To Glen Sather, it hardly feels like a quarter-century has gone by.
The architect of the Edmonton Oilers glory teams can still remember vividly what it was like winning the Stanley Cup for the first time.
"My favourite memory was probably just the joy of the fans, the look on their faces when you glanced into the crowd after we won," said Sather. "I remember Mark (Messier) skating over to where his dad was sitting and banging on the glass. But what really stood out was the expression on the faces of the fans and them sharing that joy with you."
A youngster in his own right, Sather was 41 when he coached the Oilers to their first Cup victory. He too had gone through the disappointment of previous seasons and learned lessons from the final loss the previous year.
"I don't think it was a mystery to us any more of what it took to win," Sather said. "It wasn't just about talent, but it was the mental toughness it was going to take not just to beat those guys, but to beat anybody.
"You have to go through four different series to win the Stanley Cup. You need that mental toughness to go through that and win it. It's not the easiest thing for somebody to be taught. That's something that has to be learned from experience and know what you have to do to devote yourself to get there."
Having been swept out of the final by the Islanders a year earlier, the Oilers went into their second final with a new-found respect for the four-time defending champions. Yet there was also a belief the Islanders could be toppled if they were willing to make the necessary sacrifices.
"We all had the idea going into that series, that it was going to be tough," Sather said. "We had a pretty good handle of what we were doing, but when you get the experience of playing for the Stanley Cup and competing at that level night after night and traveling back and forth like we did all the time, it takes a lot out of you.
"We weren't chartering in those days. Our team travelled commercially all year long and it was a tough way to play. But these guys learned how to do it and they stuck with it and did it."
With a common goal, Sather was able to communicate to his young team that everyone served a purpose and they all had to work for each other.
The message was received.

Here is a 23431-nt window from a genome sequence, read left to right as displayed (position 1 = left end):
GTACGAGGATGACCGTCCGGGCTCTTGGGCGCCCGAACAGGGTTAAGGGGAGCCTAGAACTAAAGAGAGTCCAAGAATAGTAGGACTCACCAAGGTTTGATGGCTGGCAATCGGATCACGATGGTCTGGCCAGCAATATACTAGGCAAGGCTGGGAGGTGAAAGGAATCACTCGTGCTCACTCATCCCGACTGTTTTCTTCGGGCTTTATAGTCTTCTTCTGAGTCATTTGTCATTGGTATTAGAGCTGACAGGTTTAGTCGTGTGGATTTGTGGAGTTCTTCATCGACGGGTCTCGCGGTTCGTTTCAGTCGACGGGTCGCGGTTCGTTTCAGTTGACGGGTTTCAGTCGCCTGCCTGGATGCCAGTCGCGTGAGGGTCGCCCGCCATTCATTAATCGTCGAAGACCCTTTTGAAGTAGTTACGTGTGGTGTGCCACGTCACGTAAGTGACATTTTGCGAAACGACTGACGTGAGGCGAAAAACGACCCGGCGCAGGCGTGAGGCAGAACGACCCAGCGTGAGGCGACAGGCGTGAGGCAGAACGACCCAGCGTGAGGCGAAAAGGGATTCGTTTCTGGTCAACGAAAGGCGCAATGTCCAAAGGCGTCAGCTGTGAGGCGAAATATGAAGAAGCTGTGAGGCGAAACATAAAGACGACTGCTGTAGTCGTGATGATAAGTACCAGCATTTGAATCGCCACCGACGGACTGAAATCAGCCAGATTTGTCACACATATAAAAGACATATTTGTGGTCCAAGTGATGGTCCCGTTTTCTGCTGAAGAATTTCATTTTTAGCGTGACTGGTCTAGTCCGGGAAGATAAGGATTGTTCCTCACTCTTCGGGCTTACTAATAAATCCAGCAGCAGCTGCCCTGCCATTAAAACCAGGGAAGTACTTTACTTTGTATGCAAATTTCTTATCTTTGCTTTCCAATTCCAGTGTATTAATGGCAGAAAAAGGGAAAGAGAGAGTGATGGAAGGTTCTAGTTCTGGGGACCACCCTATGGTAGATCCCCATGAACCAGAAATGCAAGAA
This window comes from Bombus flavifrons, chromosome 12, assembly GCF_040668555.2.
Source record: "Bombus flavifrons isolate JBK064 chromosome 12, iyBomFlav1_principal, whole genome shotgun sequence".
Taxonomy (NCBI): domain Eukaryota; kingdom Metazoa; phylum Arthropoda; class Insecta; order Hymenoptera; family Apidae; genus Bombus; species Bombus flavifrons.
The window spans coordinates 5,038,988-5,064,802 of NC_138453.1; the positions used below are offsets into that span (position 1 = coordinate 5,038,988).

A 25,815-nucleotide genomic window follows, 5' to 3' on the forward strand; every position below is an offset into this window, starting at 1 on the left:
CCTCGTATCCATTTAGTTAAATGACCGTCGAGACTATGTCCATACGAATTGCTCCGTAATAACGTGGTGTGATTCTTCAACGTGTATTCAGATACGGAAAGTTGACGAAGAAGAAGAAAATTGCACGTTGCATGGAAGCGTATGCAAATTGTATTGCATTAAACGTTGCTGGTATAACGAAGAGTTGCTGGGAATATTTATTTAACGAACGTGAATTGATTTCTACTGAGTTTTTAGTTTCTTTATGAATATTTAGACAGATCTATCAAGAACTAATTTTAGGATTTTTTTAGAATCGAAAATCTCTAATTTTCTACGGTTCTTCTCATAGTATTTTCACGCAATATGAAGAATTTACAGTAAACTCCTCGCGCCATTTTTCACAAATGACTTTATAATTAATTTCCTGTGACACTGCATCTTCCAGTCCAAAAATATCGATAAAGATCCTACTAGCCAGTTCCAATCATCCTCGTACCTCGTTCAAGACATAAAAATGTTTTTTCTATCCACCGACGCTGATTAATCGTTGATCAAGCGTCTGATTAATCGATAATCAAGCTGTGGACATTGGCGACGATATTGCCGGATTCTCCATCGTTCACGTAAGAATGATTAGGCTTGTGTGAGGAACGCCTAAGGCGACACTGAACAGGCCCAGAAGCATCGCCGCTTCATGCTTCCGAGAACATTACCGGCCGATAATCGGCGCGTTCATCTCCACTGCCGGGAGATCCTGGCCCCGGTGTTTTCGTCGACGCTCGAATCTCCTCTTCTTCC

"I think when you get to that stage, egos don't have anything to do with it," Sather said. "These guys were playing for each other and it's a real test of will to be able to win. You can't depend on one person, our team didn't depend on any one person when we got in the playoffs, it was really a united team effort. They all played like captains.
"They were a great bunch of guys. Lee Fogolin brought a lot of that leadership because he was one of the older guys at that stage and he passed it on to the younger guys. They learned from him and learned from each other. It was on-the-job training."
Sather was not afraid to let his team learn from experience. The Oilers skipper knew that would register more then any lecture he could provide.
"Even though we were young, he gave us a lot of ownership in what was going on," said Kevin Lowe.
"He treated us like equals. He allowed us to go out and play the game, but even the simple things like what hotel we preferred to stay in or what time we should fly out of somewhere, he asked our opinion. He always did stuff like that to show us this was a special time and that it was going to take a whole team effort."
And it wasn't just in the final. That spring the Oilers needed seven games to dispatch the Calgary Flames in what may have birthed the Battle of Alberta between the two teams.
"Every series that year had significant moments," Sather said. "And it could have gone either way in lots of them. It didn't and I think one of the big reasons is that we became mentally strong as a group."